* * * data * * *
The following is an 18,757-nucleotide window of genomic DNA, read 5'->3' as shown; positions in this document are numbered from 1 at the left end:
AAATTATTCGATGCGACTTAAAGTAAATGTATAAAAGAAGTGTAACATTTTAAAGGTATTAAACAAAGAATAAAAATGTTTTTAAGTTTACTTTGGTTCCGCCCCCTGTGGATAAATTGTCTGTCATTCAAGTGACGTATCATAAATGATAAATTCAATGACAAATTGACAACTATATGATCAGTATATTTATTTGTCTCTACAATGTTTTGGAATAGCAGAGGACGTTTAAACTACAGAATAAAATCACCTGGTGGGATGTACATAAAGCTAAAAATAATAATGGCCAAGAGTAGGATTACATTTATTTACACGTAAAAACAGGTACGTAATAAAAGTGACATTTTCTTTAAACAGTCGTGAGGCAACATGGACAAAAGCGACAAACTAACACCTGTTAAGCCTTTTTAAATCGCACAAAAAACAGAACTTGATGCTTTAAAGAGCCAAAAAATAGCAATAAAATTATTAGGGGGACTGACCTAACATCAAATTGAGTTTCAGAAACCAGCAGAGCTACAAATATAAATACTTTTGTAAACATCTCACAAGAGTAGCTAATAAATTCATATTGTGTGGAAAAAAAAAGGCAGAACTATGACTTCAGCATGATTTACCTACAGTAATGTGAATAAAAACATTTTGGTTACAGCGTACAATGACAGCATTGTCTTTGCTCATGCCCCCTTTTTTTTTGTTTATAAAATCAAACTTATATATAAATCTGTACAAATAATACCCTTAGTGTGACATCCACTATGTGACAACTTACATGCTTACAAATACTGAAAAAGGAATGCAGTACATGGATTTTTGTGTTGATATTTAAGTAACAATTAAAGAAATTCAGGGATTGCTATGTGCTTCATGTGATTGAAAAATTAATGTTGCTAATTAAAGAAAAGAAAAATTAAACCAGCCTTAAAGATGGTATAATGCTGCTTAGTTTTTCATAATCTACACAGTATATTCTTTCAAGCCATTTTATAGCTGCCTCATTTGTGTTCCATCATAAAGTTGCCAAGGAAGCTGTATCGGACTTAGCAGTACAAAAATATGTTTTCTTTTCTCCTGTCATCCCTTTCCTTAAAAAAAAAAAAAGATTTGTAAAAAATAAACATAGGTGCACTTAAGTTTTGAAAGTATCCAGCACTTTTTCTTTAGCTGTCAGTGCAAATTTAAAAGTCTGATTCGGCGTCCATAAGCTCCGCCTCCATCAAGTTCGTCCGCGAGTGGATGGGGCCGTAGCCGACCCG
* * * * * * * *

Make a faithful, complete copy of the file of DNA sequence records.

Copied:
The following is an 18,757-nucleotide window of genomic DNA, read 5'->3' as shown; positions in this document are numbered from 1 at the left end:
AAATTATTCGATGCGACTTAAAGTAAATGTATAAAAGAAGTGTAACATTTTAAAGGTATTAAACAAAGAATAAAAATGTTTTTAAGTTTACTTTGGTTCCGCCCCCTGTGGATAAATTGTCTGTCATTCAAGTGACGTATCATAAATGATAAATTCAATGACAAATTGACAACTATATGATCAGTATATTTATTTGTCTCTACAATGTTTTGGAATAGCAGAGGACGTTTAAACTACAGAATAAAATCACCTGGTGGGATGTACATAAAGCTAAAAATAATAATGGCCAAGAGTAGGATTACATTTATTTACACGTAAAAACAGGTACGTAATAAAAGTGACATTTTCTTTAAACAGTCGTGAGGCAACATGGACAAAAGCGACAAACTAACACCTGTTAAGCCTTTTTAAATCGCACAAAAAACAGAACTTGATGCTTTAAAGAGCCAAAAAATAGCAATAAAATTATTAGGGGGACTGACCTAACATCAAATTGAGTTTCAGAAACCAGCAGAGCTACAAATATAAATACTTTTGTAAACATCTCACAAGAGTAGCTAATAAATTCATATTGTGTGGAAAAAAAAAGGCAGAACTATGACTTCAGCATGATTTACCTACAGTAATGTGAATAAAAACATTTTGGTTACAGCGTACAATGACAGCATTGTCTTTGCTCATGCCCCCTTTTTTTTTGTTTATAAAATCAAACTTATATATAAATCTGTACAAATAATACCCTTAGTGTGACATCCACTATGTGACAACTTACATGCTTACAAATACTGAAAAAGGAATGCAGTACATGGATTTTTGTGTTGATATTTAAGTAACAATTAAAGAAATTCAGGGATTGCTATGTGCTTCATGTGATTGAAAAATTAATGTTGCTAATTAAAGAAAAGAAAAATTAAACCAGCCTTAAAGATGGTATAATGCTGCTTAGTTTTTCATAATCTACACAGTATATTCTTTCAAGCCATTTTATAGCTGCCTCATTTGTGTTCCATCATAAAGTTGCCAAGGAAGCTGTATCGGACTTAGCAGTACAAAAATATGTTTTCTTTTCTCCTGTCATCCCTTTCCTTAAAAAAAAAAAAAGATTTGTAAAAAATAAACATAGGTGCACTTAAGTTTTGAAAGTATCCAGCACTTTTTCTTTAGCTGTCAGTGCAAATTTAAAAGTCTGATTCGGCGTCCATAAGCTCCGCCTCCATCAAGTTCGTCCGCGAGTGGATGGGGCCGTAGCCGACCCG